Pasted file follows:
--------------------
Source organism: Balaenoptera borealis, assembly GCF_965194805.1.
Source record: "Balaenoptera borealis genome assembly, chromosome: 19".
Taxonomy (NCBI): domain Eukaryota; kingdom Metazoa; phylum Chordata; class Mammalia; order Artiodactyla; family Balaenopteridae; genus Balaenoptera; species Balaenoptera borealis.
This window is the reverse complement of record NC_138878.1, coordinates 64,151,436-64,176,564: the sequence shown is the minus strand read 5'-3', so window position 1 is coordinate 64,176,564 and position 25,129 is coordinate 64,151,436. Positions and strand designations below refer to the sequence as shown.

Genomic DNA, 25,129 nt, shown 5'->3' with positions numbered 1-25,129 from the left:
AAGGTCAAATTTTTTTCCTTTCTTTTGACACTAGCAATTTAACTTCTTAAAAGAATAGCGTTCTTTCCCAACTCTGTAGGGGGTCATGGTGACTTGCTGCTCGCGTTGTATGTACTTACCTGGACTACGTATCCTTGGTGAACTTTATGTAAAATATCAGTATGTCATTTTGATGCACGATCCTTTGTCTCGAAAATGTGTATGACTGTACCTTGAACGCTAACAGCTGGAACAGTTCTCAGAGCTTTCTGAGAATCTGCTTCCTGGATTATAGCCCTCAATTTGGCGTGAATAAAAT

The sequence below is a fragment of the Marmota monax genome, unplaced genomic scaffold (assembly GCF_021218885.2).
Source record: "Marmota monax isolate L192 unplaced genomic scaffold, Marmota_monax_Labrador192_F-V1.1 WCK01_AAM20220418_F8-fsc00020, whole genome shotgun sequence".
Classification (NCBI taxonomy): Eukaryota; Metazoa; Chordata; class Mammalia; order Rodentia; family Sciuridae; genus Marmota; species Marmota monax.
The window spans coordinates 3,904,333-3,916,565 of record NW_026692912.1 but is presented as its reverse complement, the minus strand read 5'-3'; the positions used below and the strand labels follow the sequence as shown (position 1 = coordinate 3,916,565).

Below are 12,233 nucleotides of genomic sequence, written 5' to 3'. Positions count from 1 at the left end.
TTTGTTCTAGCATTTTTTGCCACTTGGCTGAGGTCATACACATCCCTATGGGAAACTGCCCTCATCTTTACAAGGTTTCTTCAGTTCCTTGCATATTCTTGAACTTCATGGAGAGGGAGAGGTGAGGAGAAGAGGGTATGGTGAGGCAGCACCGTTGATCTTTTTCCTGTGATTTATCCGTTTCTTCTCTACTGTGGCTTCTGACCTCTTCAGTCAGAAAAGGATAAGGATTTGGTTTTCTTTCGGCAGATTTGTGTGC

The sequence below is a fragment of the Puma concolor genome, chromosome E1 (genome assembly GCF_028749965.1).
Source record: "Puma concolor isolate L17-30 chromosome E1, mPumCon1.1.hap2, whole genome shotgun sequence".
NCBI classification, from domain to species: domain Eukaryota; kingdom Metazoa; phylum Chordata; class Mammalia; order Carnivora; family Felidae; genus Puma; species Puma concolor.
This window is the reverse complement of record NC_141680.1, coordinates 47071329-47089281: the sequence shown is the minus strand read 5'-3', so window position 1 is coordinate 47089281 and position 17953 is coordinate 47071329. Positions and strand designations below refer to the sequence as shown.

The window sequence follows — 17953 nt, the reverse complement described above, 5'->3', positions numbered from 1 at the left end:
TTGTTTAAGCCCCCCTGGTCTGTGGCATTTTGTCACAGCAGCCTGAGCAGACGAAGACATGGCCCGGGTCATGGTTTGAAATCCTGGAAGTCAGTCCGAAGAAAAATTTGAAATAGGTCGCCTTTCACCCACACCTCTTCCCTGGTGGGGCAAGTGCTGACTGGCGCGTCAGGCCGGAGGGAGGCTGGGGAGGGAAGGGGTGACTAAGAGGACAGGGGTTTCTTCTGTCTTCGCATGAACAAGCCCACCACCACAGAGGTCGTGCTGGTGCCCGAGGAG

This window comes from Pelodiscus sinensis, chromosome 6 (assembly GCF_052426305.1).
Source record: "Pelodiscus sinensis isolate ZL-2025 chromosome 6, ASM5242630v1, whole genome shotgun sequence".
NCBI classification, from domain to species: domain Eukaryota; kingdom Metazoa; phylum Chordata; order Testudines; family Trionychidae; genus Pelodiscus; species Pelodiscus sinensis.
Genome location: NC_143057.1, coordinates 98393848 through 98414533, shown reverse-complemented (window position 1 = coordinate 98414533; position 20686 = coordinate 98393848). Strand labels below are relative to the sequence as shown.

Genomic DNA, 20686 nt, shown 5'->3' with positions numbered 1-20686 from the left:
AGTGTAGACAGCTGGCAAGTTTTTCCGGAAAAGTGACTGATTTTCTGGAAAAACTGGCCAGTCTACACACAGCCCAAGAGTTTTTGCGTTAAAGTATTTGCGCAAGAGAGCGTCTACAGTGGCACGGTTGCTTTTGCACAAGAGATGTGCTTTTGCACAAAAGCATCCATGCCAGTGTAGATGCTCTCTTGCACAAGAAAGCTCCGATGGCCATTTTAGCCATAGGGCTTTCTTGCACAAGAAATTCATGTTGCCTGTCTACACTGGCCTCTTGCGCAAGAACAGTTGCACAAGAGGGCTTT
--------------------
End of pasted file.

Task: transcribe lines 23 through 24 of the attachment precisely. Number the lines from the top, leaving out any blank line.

Genomic DNA, 20686 nt, shown 5'->3' with positions numbered 1-20686 from the left:
AGTGTAGACAGCTGGCAAGTTTTTCCGGAAAAGTGACTGATTTTCTGGAAAAACTGGCCAGTCTACACACAGCCCAAGAGTTTTTGCGTTAAAGTATTTGCGCAAGAGAGCGTCTACAGTGGCACGGTTGCTTTTGCACAAGAGATGTGCTTTTGCACAAAAGCATCCATGCCAGTGTAGATGCTCTCTTGCACAAGAAAGCTCCGATGGCCATTTTAGCCATAGGGCTTTCTTGCACAAGAAATTCATGTTGCCTGTCTACACTGGCCTCTTGCGCAAGAACAGTTGCACAAGAGGGCTTT